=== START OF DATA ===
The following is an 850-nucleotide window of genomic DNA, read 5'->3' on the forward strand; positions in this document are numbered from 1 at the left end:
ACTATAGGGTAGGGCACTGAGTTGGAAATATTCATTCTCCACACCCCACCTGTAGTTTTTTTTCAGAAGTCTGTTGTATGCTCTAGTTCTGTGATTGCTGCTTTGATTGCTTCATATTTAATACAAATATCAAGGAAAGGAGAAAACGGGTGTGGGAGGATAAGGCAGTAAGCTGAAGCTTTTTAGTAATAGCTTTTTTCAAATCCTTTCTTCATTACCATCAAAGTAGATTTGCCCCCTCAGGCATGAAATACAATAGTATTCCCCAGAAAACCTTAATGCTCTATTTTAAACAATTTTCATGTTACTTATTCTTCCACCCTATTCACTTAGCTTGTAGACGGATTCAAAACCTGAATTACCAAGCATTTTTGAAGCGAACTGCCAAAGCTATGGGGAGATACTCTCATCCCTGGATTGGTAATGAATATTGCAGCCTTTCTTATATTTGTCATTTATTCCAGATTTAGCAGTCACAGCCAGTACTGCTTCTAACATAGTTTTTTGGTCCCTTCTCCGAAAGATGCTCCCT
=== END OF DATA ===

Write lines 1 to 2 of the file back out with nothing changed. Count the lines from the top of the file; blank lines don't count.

The following is an 850-nucleotide window of genomic DNA, read 5'->3' on the forward strand; positions in this document are numbered from 1 at the left end:
ACTATAGGGTAGGGCACTGAGTTGGAAATATTCATTCTCCACACCCCACCTGTAGTTTTTTTTCAGAAGTCTGTTGTATGCTCTAGTTCTGTGATTGCTGCTTTGATTGCTTCATATTTAATACAAATATCAAGGAAAGGAGAAAACGGGTGTGGGAGGATAAGGCAGTAAGCTGAAGCTTTTTAGTAATAGCTTTTTTCAAATCCTTTCTTCATTACCATCAAAGTAGATTTGCCCCCTCAGGCATGAAATACAATAGTATTCCCCAGAAAACCTTAATGCTCTATTTTAAACAATTTTCATGTTACTTATTCTTCCACCCTATTCACTTAGCTTGTAGACGGATTCAAAACCTGAATTACCAAGCATTTTTGAAGCGAACTGCCAAAGCTATGGGGAGATACTCTCATCCCTGGATTGGTAATGAATATTGCAGCCTTTCTTATATTTGTCATTTATTCCAGATTTAGCAGTCACAGCCAGTACTGCTTCTAACATAGTTTTTTGGTCCCTTCTCCGAAAGATGCTCCCT